Three keys to the Broncos getting a victory over the Raiders in Week 11
The Denver Broncos need to get a win in a bad way. If they don’t win in Week 11, the chances that we will see massive changes to the coaching staff increase. It may be too late to salvage head coach Nathaniel Hackett and most of his staff, but a win against a team Broncos Country hates would at least give you a small slice of hope.
This Sunday, the Broncos return home to take on their biggest rival the Las Vegas Raiders in what is looking like a must-win game.
The Raiders beat the Broncos earlier this year, and it was the widest margin of victory for an opponent so far this season. Will the Broncos learn from the last game and implement changes this week? They had better do that or changes to the coaching staff could be coming.
Here are three keys to victory in Week 11.
Stop Josh Jacobs
Last time out, Raiders running back Josh Jacobs had a career-high 144 yards rushing against the Broncos. Before that game in Week 4, Jacobs was averaging around 15 carries per game. Against the Broncos earlier this year, Jacobs could not be stopped and that’s why the team decided to give him a whopping 28 carries. That’s the highest carry total of the season for Jacobs, but he did have a 154-yard game the following week to break his yardage record.
Jacobs is not the runner that Derrick Henry is. The Broncos made a concentrated effort to stop Henry last week, and the team held him to just 53 yards on the ground. That’s amazing considering Henry is a superstar and the centerpiece of everything the Titans want to do on offense. Jacobs is not as good, but he’s not bad and the Raiders have more around him on offense than the Titans have around Henry.
That’s why the team won’t be able to make the same dedication to stopping the run. However, I think they should bring some of that plan that worked against Henry (big Nickel, etc) to slow down Jacobs.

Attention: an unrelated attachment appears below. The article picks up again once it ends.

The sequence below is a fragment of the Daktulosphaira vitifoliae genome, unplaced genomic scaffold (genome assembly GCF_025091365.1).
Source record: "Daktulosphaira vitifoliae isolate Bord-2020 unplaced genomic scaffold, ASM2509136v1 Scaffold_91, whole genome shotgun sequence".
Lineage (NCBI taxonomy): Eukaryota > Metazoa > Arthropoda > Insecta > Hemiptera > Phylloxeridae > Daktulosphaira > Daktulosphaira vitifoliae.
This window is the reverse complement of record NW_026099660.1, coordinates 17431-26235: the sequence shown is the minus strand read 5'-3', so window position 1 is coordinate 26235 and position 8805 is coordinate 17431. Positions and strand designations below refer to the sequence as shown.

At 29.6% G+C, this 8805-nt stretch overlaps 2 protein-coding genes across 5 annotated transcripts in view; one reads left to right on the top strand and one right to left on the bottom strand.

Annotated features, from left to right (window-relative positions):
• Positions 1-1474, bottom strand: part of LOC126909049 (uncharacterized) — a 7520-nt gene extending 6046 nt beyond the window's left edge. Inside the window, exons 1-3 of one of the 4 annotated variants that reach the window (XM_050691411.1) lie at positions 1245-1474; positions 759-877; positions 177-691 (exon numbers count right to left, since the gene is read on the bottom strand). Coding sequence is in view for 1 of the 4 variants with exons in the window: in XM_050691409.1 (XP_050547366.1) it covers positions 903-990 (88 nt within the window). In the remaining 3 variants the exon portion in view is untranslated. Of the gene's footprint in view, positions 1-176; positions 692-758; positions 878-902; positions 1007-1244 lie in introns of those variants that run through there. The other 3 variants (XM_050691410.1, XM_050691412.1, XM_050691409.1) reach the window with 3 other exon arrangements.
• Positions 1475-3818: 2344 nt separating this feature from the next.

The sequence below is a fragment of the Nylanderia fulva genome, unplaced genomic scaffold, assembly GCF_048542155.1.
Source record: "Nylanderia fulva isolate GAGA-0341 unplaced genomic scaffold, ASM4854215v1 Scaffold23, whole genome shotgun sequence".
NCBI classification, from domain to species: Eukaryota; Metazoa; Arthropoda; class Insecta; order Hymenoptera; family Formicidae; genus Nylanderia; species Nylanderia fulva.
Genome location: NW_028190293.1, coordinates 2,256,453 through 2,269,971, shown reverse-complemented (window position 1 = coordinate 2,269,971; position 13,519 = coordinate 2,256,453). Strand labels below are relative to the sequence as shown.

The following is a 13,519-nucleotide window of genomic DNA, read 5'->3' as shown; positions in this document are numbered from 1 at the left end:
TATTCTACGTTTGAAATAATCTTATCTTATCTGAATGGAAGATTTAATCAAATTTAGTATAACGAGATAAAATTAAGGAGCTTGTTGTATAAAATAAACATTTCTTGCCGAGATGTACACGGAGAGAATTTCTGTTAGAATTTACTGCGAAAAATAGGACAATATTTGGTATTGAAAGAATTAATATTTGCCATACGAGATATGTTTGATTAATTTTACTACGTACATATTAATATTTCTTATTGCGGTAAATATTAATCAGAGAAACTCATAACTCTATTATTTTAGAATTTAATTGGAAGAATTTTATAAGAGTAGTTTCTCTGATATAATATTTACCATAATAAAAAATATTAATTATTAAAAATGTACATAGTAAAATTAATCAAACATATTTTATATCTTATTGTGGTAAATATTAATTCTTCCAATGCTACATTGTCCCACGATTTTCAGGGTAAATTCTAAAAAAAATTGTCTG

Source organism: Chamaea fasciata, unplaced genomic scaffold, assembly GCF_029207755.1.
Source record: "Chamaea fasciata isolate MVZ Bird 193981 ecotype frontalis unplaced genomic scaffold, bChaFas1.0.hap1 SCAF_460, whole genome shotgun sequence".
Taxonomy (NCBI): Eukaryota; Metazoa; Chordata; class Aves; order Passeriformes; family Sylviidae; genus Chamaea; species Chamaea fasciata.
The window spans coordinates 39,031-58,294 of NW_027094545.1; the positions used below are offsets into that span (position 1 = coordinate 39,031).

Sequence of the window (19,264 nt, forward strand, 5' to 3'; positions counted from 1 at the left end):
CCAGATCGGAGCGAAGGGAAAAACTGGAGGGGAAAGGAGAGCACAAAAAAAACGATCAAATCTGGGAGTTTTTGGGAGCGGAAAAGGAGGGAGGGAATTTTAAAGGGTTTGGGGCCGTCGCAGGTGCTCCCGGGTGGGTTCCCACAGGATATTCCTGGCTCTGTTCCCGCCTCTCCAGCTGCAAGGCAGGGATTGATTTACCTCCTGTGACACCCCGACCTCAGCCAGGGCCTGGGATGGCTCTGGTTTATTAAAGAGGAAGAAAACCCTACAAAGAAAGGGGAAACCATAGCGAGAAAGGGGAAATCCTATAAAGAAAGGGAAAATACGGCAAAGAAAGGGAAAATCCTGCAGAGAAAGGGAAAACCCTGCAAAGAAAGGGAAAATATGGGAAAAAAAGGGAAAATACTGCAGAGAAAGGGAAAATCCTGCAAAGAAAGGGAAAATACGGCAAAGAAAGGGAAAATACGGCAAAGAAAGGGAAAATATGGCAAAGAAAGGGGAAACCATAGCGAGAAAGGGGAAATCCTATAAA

At the podium on Thursday, Hackett admitted that his staff has watched the Week 4 tape again.
“You definitely watch it. You want to see how they attacked us and the different ways (they did it). We also look back at the old stuff that we have done and if there is anything that we can carry over because you want it to be as much of a review for the guys, especially now that we’re later into the season. We review all of that stuff and look at the things that they did, look at the things they may repeat and some of the things that they might change up. We definitely look at that quite a bit, but still, we have to look back at the four games (since then) and see what they’re doing now. They’ve had a lot of personnel changes themselves,” Hackett said.
Someone Besides Surtain
Broncos’ cornerback Patrick Surtain is going to lock down Raiders wide receiver Davante Adams in what should be an incredibly fun matchup to watch. In Week 4, Adams was targeted 13 times and he caught nine passes for 101 yards. That’s a great number but looking at the film and the advanced data show you that only around half of that production came against Surtain.
In fact, Surtain caused more tight-window throws (5) than receptions (4) for Adams in their first matchup. Surtain was lined up against Adams on 25 of the 35 routes he ran that day, and that may be the plan for the Broncos once again. As you can see from the first game, Adams didn’t do much against Surtain. However, he did produce against other Broncos’ cornerbacks that day.